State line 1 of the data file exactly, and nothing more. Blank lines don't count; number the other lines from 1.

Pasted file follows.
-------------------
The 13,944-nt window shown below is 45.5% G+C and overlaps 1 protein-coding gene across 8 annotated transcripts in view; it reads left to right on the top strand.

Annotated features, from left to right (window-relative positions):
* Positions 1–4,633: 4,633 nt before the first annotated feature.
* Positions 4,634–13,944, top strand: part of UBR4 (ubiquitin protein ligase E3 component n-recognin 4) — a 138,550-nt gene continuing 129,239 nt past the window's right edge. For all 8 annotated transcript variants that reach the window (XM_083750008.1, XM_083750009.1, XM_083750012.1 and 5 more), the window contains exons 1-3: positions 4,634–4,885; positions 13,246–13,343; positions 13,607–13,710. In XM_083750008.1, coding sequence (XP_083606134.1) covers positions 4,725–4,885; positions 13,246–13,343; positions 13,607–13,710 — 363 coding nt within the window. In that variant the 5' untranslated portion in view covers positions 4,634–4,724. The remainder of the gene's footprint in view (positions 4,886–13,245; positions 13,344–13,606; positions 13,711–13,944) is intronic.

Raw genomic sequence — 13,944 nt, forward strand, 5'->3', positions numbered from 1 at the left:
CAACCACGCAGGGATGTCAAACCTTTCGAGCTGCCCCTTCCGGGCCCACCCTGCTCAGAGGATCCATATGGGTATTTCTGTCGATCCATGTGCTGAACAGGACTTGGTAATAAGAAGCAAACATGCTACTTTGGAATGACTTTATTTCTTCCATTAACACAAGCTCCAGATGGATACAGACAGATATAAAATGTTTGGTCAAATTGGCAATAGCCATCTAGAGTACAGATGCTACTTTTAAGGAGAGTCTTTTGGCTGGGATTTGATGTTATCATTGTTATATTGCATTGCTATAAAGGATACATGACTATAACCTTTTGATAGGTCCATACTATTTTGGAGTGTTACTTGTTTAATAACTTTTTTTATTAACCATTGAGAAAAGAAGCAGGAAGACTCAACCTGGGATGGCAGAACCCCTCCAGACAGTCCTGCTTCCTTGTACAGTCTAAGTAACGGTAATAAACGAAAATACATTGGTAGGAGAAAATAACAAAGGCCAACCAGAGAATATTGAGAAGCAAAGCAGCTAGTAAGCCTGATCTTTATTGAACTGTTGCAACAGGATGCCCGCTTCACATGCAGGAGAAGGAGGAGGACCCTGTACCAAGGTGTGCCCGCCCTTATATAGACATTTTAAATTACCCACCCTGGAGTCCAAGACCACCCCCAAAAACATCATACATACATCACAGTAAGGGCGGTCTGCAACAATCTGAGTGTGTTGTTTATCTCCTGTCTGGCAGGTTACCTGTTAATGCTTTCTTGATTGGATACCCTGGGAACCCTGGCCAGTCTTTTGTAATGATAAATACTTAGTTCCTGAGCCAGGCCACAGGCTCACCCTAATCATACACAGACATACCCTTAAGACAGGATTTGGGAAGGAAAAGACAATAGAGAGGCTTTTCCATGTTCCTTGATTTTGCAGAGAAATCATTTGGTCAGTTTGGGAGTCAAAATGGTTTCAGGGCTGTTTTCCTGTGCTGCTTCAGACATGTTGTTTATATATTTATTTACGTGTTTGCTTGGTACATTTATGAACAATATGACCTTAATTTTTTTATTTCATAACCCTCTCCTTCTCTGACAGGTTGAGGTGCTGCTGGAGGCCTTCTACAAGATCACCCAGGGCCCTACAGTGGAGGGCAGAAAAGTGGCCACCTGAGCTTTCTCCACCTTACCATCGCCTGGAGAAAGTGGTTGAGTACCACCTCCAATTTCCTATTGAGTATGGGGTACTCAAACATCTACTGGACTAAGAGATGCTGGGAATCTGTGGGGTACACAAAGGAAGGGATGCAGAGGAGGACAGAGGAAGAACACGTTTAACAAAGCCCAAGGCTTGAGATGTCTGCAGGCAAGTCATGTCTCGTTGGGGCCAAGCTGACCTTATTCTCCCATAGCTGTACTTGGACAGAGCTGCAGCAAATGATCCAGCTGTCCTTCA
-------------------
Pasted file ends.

The 13,944-nt window shown below is 45.5% G+C and overlaps 1 protein-coding gene across 8 annotated transcripts in view; it reads left to right on the top strand.